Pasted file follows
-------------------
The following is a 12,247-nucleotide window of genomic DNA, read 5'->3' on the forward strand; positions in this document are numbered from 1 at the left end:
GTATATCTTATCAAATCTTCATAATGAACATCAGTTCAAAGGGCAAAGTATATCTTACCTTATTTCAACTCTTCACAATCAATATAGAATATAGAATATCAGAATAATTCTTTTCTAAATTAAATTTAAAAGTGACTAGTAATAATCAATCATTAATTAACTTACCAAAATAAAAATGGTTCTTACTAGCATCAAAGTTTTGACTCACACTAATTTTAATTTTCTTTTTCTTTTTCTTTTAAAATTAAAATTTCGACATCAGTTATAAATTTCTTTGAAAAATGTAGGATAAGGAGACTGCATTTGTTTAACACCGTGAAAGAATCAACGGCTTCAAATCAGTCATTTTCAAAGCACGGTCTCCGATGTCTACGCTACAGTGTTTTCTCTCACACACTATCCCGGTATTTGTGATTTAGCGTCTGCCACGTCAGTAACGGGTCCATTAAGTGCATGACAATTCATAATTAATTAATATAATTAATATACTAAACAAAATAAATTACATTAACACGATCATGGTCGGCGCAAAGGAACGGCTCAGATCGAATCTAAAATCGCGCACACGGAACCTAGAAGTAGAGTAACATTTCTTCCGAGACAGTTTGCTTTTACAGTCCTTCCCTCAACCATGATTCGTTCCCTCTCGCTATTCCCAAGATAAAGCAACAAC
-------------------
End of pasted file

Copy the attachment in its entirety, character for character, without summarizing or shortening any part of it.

The following is a 12,247-nucleotide window of genomic DNA, read 5'->3' on the forward strand; positions in this document are numbered from 1 at the left end:
GTATATCTTATCAAATCTTCATAATGAACATCAGTTCAAAGGGCAAAGTATATCTTACCTTATTTCAACTCTTCACAATCAATATAGAATATAGAATATCAGAATAATTCTTTTCTAAATTAAATTTAAAAGTGACTAGTAATAATCAATCATTAATTAACTTACCAAAATAAAAATGGTTCTTACTAGCATCAAAGTTTTGACTCACACTAATTTTAATTTTCTTTTTCTTTTTCTTTTAAAATTAAAATTTCGACATCAGTTATAAATTTCTTTGAAAAATGTAGGATAAGGAGACTGCATTTGTTTAACACCGTGAAAGAATCAACGGCTTCAAATCAGTCATTTTCAAAGCACGGTCTCCGATGTCTACGCTACAGTGTTTTCTCTCACACACTATCCCGGTATTTGTGATTTAGCGTCTGCCACGTCAGTAACGGGTCCATTAAGTGCATGACAATTCATAATTAATTAATATAATTAATATACTAAACAAAATAAATTACATTAACACGATCATGGTCGGCGCAAAGGAACGGCTCAGATCGAATCTAAAATCGCGCACACGGAACCTAGAAGTAGAGTAACATTTCTTCCGAGACAGTTTGCTTTTACAGTCCTTCCCTCAACCATGATTCGTTCCCTCTCGCTATTCCCAAGATAAAGCAACAAC